Single Sign-On is great - it makes it easier for users to access applications. So why do SaaS vendors often charge a premium for it? Surely they should want as many users as possible to login to their applications?
SaaS providers do this because they know the truth behind this common misconception about Single Sign-On (SSO).
Single Sign-On is no longer just a 'nice to have'
SSO originated nearly 20 years ago, out of a desire to make users’ lives easier when logging in to the first crop of corporate SaaS applications. Why login separately to applications, when you’ve already signed in to your computer first thing in the morning?
The last decade though has seen a revolution in how people access IT systems, and the last six months has accelerated this even further.
If you’ve not guessed already, that revolution is remote working: the need to access IT systems from mobile devices and non-office locations.
SSO has become central to modern IT security approaches to remote work. And meeting IT security needs is an easy way for SaaS vendors to generate additional revenue.
To understand what’s behind all this, we need to first look at a bit of IT security history.
IT teams need to adapt their perimeter defenses to keep pace with a changing workforce
IT organizations have traditionally used the “castle” metaphor to model IT security, otherwise known as perimeter security. The idea is that by defending the edge of your network you create a safe space in the middle.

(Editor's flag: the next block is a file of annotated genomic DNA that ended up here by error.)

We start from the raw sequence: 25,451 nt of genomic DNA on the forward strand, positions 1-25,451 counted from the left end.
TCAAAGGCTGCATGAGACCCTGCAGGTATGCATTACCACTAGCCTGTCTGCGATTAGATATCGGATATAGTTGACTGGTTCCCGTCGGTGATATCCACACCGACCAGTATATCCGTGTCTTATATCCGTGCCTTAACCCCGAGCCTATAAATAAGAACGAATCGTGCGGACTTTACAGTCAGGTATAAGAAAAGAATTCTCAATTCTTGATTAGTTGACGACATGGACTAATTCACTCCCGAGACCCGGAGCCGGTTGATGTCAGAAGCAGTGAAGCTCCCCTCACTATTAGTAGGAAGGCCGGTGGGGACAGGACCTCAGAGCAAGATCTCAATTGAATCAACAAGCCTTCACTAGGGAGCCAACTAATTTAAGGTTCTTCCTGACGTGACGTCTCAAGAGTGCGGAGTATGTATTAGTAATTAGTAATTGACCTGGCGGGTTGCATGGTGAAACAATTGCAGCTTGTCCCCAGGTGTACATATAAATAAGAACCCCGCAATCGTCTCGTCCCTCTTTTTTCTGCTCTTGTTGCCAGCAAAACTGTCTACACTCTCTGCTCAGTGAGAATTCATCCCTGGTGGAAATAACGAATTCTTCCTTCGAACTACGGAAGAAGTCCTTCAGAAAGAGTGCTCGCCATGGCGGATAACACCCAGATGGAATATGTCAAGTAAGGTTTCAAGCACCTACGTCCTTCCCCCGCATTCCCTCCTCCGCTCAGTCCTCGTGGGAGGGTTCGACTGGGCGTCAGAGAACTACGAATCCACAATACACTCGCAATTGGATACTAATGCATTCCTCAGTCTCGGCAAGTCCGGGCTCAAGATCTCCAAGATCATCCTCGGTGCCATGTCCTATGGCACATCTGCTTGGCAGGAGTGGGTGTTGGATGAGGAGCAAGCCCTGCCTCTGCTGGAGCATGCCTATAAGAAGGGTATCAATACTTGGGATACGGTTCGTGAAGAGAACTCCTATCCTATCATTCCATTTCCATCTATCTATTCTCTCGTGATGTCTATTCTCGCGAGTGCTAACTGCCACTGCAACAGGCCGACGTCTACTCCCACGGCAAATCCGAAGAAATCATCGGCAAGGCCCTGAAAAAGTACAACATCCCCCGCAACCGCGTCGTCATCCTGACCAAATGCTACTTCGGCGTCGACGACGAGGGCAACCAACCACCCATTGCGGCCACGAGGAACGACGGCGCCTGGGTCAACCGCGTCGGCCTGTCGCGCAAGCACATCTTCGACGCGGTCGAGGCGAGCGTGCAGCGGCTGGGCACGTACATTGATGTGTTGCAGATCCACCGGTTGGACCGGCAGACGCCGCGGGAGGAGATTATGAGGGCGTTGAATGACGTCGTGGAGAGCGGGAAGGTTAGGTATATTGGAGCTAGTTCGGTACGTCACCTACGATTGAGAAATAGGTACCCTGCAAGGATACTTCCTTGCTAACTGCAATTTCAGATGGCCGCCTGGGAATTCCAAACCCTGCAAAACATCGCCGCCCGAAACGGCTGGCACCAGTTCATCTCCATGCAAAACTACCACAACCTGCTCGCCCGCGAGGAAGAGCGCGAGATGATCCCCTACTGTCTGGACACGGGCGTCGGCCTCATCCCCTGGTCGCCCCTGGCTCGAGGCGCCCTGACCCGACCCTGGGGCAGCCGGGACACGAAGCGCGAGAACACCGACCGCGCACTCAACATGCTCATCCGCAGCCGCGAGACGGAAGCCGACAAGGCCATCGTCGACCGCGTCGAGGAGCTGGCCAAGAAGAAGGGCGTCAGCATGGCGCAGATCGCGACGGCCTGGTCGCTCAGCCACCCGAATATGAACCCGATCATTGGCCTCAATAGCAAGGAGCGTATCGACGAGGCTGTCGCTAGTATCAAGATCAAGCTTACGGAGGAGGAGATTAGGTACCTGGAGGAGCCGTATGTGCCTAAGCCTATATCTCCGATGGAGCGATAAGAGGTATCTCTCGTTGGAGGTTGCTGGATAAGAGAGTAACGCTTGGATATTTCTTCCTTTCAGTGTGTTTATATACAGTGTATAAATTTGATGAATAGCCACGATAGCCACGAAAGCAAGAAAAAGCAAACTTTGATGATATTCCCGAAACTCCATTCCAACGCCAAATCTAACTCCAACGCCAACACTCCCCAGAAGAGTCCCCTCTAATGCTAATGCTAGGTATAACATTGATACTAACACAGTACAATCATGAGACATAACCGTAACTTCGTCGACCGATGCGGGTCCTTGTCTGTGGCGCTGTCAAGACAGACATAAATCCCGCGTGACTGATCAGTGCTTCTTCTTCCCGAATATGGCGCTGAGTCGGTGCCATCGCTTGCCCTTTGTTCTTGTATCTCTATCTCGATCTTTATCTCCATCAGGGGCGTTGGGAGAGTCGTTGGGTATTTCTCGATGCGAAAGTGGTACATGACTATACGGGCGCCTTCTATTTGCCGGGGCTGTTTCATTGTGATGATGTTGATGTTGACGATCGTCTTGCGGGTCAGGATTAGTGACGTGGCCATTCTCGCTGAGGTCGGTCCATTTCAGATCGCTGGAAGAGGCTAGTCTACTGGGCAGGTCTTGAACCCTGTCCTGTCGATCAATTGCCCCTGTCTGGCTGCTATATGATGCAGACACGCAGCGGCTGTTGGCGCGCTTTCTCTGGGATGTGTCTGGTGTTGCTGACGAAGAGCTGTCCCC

The traditional perimeter is the physical office network. If you’re in the office you can connect to the finance system; if you’re at home, you’re not on the network, so you can’t.
Multiple offices means connecting individual office private networks, typically with “tunnels” (sending encrypted data over the public internet). Installing Virtual Private Network (VPN) software on a laptop lets staff connect to the office network from other environments.
Mobile devices started to show the limits of this approach. Whilst laptops are typically company-owned assets, employees generally have their own mobile phones and don’t want to carry two handsets.
Using your phone to access work tools is called BYOD (Bring Your Own Device). It means IT needed to start setting up and managing company software (including VPNs) on staff-owned handsets. This heralded the Mobile Device Management (MDM) wave. MDM tools help keep track of tablets and phones, particularly to help remotely delete company-owned data and enforce other security measures. MDM has since expanded to cover other devices such as laptops and servers and is now known as Endpoint Management.
This brings us to the present day.
Zero Trust - the intersection of SSO & Endpoint Management
The intersection of Single Sign-On and Endpoint Management tell you who is trying to connect, and the state of the device they are using. Is it really the right user, and is their device patched and virus-free?
This combination is behind the latest generation in IT security thinking — Zero Trust. Zero Trust declares that the castle walls have fallen.
Firstly, the castle walls were getting more and more permeable as people started using their own phones and tablets to connect to company networks. The zone we thought was trusted (the corporate network) can’t be trusted anymore.